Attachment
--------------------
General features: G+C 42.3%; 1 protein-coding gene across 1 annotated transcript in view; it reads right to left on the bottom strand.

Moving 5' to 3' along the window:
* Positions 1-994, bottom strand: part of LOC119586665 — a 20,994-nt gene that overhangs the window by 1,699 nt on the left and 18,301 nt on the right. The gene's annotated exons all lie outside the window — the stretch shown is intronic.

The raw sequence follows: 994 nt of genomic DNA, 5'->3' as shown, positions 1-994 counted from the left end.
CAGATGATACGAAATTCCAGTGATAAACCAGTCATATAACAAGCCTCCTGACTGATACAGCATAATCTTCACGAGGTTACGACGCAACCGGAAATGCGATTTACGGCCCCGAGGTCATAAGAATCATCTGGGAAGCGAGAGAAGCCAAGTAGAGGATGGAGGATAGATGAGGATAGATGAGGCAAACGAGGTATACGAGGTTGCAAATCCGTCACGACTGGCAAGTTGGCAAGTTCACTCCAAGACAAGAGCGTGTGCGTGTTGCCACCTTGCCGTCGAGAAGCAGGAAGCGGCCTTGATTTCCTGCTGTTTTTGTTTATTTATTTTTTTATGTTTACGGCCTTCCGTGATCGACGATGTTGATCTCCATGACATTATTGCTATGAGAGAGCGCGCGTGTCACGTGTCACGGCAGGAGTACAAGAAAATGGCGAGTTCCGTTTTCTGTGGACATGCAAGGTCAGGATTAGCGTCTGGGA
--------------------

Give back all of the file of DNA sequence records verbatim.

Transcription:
General features: G+C 42.3%; 1 protein-coding gene across 1 annotated transcript in view; it reads right to left on the bottom strand.

Moving 5' to 3' along the window:
* Positions 1-994, bottom strand: part of LOC119586665 — a 20,994-nt gene that overhangs the window by 1,699 nt on the left and 18,301 nt on the right. The gene's annotated exons all lie outside the window — the stretch shown is intronic.

The raw sequence follows: 994 nt of genomic DNA, 5'->3' as shown, positions 1-994 counted from the left end.
CAGATGATACGAAATTCCAGTGATAAACCAGTCATATAACAAGCCTCCTGACTGATACAGCATAATCTTCACGAGGTTACGACGCAACCGGAAATGCGATTTACGGCCCCGAGGTCATAAGAATCATCTGGGAAGCGAGAGAAGCCAAGTAGAGGATGGAGGATAGATGAGGATAGATGAGGCAAACGAGGTATACGAGGTTGCAAATCCGTCACGACTGGCAAGTTGGCAAGTTCACTCCAAGACAAGAGCGTGTGCGTGTTGCCACCTTGCCGTCGAGAAGCAGGAAGCGGCCTTGATTTCCTGCTGTTTTTGTTTATTTATTTTTTTATGTTTACGGCCTTCCGTGATCGACGATGTTGATCTCCATGACATTATTGCTATGAGAGAGCGCGCGTGTCACGTGTCACGGCAGGAGTACAAGAAAATGGCGAGTTCCGTTTTCTGTGGACATGCAAGGTCAGGATTAGCGTCTGGGA